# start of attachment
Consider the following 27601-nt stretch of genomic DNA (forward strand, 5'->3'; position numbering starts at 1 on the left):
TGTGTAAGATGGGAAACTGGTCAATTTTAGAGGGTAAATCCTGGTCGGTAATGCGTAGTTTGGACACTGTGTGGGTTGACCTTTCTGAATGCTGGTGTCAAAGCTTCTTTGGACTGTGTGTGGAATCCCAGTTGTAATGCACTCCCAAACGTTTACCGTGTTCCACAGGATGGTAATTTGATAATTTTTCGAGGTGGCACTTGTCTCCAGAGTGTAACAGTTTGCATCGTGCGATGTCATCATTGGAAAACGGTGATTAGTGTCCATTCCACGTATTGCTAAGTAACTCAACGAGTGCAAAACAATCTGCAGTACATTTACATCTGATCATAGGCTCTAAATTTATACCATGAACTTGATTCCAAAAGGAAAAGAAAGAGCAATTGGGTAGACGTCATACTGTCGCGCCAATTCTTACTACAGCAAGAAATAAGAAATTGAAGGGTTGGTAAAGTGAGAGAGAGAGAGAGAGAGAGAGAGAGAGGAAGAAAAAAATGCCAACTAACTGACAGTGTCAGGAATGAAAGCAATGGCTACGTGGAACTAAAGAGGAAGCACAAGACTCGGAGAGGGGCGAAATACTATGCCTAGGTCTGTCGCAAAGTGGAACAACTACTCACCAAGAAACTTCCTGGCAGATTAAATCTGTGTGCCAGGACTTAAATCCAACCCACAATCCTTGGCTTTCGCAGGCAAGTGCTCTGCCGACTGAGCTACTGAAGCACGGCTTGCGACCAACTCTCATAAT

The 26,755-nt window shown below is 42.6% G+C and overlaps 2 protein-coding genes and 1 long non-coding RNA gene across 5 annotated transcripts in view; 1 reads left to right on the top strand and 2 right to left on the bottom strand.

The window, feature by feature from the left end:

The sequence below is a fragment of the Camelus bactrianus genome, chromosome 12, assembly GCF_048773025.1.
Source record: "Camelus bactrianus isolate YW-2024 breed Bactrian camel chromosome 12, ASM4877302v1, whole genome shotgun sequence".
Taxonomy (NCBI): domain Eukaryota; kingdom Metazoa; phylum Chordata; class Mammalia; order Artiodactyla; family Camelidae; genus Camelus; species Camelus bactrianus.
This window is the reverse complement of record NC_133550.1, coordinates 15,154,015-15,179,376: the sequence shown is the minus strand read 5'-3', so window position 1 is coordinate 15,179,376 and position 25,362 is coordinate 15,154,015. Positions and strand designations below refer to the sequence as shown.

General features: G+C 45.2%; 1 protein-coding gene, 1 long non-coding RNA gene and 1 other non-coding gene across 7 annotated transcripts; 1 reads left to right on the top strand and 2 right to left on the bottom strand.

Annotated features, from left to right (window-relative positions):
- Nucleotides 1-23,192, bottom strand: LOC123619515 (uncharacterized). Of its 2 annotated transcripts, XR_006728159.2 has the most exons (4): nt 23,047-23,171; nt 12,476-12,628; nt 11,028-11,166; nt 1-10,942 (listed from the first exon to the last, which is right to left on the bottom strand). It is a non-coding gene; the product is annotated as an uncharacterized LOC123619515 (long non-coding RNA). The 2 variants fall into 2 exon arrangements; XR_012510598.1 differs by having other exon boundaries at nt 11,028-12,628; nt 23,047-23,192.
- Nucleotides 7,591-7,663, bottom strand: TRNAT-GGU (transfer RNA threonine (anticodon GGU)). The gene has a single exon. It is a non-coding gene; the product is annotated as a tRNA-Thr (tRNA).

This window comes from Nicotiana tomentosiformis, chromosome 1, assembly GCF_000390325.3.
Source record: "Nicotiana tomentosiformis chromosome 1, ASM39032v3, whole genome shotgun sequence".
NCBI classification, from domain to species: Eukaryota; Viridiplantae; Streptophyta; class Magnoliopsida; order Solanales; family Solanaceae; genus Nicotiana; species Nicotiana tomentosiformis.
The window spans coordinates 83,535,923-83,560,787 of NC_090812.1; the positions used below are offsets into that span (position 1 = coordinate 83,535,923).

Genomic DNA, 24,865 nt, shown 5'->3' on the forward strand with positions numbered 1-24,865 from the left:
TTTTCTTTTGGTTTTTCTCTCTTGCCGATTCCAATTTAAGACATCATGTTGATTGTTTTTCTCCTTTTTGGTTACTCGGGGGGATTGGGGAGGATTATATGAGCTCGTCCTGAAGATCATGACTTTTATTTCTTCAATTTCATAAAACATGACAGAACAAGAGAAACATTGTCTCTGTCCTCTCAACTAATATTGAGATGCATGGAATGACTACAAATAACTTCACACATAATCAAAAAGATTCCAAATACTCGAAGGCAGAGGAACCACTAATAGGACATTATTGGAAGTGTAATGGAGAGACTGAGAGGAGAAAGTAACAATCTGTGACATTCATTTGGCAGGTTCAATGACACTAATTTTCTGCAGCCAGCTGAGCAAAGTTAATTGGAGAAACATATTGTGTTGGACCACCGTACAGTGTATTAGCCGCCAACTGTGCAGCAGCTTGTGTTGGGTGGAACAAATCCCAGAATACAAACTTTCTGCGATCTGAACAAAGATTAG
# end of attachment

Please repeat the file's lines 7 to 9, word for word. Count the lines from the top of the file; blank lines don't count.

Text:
Taxonomy (NCBI): domain Eukaryota; kingdom Metazoa; phylum Chordata; class Mammalia; order Artiodactyla; family Camelidae; genus Camelus; species Camelus bactrianus.
This window is the reverse complement of record NC_133550.1, coordinates 15,154,015-15,179,376: the sequence shown is the minus strand read 5'-3', so window position 1 is coordinate 15,179,376 and position 25,362 is coordinate 15,154,015. Positions and strand designations below refer to the sequence as shown.

General features: G+C 45.2%; 1 protein-coding gene, 1 long non-coding RNA gene and 1 other non-coding gene across 7 annotated transcripts; 1 reads left to right on the top strand and 2 right to left on the bottom strand.